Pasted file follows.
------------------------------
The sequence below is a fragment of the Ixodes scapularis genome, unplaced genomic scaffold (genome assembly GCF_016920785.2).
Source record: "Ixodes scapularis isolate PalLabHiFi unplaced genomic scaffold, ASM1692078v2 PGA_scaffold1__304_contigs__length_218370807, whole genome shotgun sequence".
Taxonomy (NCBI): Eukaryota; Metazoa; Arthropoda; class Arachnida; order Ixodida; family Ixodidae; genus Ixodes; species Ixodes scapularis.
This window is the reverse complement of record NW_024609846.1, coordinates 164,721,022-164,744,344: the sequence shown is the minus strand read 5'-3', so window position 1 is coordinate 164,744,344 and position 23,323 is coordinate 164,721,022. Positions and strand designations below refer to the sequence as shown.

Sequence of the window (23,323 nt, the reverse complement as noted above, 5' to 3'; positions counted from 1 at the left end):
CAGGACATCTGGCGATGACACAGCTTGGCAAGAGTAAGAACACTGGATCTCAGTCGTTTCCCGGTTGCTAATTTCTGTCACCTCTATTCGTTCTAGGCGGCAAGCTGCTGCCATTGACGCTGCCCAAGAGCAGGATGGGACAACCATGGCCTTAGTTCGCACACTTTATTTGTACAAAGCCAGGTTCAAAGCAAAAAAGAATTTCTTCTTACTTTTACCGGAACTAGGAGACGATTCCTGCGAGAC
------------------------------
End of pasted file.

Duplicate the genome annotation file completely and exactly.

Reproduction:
The sequence below is a fragment of the Ixodes scapularis genome, unplaced genomic scaffold (genome assembly GCF_016920785.2).
Source record: "Ixodes scapularis isolate PalLabHiFi unplaced genomic scaffold, ASM1692078v2 PGA_scaffold1__304_contigs__length_218370807, whole genome shotgun sequence".
Taxonomy (NCBI): Eukaryota; Metazoa; Arthropoda; class Arachnida; order Ixodida; family Ixodidae; genus Ixodes; species Ixodes scapularis.
This window is the reverse complement of record NW_024609846.1, coordinates 164,721,022-164,744,344: the sequence shown is the minus strand read 5'-3', so window position 1 is coordinate 164,744,344 and position 23,323 is coordinate 164,721,022. Positions and strand designations below refer to the sequence as shown.

Sequence of the window (23,323 nt, the reverse complement as noted above, 5' to 3'; positions counted from 1 at the left end):
CAGGACATCTGGCGATGACACAGCTTGGCAAGAGTAAGAACACTGGATCTCAGTCGTTTCCCGGTTGCTAATTTCTGTCACCTCTATTCGTTCTAGGCGGCAAGCTGCTGCCATTGACGCTGCCCAAGAGCAGGATGGGACAACCATGGCCTTAGTTCGCACACTTTATTTGTACAAAGCCAGGTTCAAAGCAAAAAAGAATTTCTTCTTACTTTTACCGGAACTAGGAGACGATTCCTGCGAGAC